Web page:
DUNCAN JOHNSTONE - Fairfax Media
OPINION: It's hard to escape the feeling that the there's more of a gamble element to Richie McCaw's new long-term contract with the New Zealand Rugby Union than there was with his great mate Dan Carter's similar deal.
It's great that Captain Fantastic is staying and I take my hat off to him for negotiating a four-year deal.
That's quite a feat given that he's already 30, plays in the most demanding position on the rugby field and has a bit of a history of headaches.
Can he still be operating at his peak at the 2015 World Cup? That's a six million dollar question.
Carefully managed it's quite possible and that will certainly be reflected in the inner details of this contract which should allow him enough breathing space to monitor his own health and welfare.
But as the game gets more ferocious - look at the ever-increasing physical nature of rugby and the impact of injuries this year - Richie's risk factors will increase too.
McCaw's retention appeared inevitable. He loves the lifestyle New Zealand offers and he's handsomely rewarded as he should be as All Blacks captain.
But he's more than that. He's the signature player of his generation, someone whose stature will rank alongside the likes of Colin Meads, Brian Lochore and Sean Fitzpatrick.
Intentionally or not, McCaw probably benefitted from Carter beating him to the mark by putting pen to paper last week.
Once Carter got the security of a four-year deal, McCaw always had a strong bargaining point for something similar.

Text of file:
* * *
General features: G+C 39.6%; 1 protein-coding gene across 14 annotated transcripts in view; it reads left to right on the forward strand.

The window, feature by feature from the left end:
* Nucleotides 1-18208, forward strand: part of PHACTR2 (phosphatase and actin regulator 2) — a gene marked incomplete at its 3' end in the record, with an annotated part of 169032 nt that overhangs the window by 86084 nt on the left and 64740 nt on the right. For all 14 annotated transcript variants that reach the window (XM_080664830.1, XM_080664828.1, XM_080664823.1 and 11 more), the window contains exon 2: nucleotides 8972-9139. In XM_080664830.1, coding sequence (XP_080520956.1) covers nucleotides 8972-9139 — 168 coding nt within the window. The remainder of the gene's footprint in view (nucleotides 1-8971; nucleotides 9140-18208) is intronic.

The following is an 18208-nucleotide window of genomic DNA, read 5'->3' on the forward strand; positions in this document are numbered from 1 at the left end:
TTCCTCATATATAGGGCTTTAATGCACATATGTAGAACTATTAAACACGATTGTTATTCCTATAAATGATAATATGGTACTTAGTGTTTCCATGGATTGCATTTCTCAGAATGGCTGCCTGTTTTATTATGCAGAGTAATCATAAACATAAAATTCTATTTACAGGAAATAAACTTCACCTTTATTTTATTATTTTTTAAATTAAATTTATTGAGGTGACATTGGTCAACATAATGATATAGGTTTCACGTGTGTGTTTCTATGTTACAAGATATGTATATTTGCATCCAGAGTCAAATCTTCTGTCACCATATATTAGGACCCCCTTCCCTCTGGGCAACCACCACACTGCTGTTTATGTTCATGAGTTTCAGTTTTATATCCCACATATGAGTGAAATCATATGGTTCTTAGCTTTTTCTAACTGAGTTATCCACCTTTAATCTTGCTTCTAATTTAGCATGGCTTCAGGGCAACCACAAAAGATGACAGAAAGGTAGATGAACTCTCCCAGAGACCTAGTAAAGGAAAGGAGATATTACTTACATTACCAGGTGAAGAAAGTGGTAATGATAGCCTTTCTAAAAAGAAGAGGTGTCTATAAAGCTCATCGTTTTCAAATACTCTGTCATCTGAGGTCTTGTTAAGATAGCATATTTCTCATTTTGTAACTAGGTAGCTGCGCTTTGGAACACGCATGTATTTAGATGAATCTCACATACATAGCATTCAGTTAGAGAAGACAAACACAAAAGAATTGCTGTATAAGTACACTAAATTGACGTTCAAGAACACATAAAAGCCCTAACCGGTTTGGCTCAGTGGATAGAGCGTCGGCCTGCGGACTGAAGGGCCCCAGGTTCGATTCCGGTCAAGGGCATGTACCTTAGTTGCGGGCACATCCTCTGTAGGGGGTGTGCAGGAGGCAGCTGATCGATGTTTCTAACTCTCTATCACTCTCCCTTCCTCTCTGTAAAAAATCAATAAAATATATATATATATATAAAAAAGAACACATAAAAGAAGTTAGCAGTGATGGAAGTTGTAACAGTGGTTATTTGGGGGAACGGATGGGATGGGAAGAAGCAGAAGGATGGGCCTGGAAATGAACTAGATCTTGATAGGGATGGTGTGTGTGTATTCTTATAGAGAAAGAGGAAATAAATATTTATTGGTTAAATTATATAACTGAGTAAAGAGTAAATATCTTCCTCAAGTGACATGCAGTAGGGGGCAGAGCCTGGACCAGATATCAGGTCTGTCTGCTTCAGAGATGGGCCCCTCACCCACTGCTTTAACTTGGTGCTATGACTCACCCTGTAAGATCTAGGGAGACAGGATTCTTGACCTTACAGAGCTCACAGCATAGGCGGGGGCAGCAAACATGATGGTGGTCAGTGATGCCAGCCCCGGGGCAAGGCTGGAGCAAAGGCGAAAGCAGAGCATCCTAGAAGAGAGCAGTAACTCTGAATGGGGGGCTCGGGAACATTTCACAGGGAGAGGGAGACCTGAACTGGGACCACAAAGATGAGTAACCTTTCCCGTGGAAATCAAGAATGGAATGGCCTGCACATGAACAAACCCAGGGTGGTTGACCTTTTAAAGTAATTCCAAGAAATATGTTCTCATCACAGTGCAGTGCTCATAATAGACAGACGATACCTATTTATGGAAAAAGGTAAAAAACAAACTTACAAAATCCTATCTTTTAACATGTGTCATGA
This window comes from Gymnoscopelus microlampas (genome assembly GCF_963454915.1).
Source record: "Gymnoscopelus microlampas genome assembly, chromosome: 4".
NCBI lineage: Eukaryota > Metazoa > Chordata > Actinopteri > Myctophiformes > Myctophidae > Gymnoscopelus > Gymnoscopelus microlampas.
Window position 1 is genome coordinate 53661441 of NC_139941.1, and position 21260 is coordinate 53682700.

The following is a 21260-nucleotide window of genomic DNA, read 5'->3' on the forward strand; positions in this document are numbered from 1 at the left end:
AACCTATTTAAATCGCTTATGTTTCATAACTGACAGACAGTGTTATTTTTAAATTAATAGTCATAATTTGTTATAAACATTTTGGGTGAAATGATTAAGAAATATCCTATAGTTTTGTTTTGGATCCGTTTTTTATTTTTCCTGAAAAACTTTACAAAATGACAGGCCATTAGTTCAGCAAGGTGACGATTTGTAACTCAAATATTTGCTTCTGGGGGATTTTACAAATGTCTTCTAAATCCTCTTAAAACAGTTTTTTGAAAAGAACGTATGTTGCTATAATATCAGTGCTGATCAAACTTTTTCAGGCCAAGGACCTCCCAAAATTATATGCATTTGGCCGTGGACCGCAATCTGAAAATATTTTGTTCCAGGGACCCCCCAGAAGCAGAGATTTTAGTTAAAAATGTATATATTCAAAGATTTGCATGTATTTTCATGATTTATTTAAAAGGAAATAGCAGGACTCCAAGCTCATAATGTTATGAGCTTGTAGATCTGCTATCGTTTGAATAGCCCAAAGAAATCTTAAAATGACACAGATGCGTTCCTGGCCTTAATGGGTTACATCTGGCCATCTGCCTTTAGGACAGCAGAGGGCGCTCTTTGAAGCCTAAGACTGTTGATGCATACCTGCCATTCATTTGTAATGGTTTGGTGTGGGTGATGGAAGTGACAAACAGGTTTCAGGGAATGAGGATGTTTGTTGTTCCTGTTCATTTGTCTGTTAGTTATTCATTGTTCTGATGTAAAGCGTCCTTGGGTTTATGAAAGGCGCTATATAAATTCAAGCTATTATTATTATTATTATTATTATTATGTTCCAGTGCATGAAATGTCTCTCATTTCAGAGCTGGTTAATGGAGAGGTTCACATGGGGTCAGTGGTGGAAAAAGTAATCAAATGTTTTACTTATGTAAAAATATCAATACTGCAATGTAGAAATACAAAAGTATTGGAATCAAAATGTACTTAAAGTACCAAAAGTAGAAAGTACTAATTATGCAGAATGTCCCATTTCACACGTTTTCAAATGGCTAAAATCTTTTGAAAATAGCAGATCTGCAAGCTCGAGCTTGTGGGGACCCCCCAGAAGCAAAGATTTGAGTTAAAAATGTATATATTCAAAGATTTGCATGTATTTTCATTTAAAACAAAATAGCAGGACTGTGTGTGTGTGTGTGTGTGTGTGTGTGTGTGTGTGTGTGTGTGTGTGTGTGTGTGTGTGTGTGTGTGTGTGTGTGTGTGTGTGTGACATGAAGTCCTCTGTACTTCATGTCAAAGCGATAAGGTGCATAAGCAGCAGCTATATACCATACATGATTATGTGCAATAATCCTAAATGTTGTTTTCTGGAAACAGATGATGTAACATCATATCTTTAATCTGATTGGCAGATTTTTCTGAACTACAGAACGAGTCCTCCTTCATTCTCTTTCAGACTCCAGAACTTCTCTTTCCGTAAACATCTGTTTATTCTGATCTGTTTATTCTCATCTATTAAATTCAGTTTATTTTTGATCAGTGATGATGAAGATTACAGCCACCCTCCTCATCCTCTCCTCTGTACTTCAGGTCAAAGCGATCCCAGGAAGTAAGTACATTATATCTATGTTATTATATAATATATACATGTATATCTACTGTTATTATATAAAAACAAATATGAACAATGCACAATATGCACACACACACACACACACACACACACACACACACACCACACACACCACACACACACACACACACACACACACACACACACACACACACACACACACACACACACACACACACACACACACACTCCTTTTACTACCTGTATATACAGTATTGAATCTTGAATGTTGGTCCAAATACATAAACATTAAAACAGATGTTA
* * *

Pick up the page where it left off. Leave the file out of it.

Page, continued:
They are our Batman and Robin, after all. And they are indeed a dynamic duo - playing 51 tests together for an 88 percent success rate that surpasses even the All Blacks remarkable winning ratio as a team down the history of the game.
The NZRU have been quick to acknowledge that they see McCaw more than just a guy running around with a No 7 on his back.
In a sport that is still finding its way in professionalism, McCaw's got the respect of his fellow players, the game's administrators and sponsors.
Highly intelligent, he will be able to mix those together and help find a formula for the way forward.
At the same time he will continue to set the benchmark for openside players.
It's a level that no one has managed to surpass during his record run of 94 tests for New Zealand.
The only question now is can he stay head of the pack for another four years?
Time will tell. But I'd certainly rather see him trying to be the best in the world in New Zealand rather than being turned into a tackle machine in the monotonous grind of European club rugby.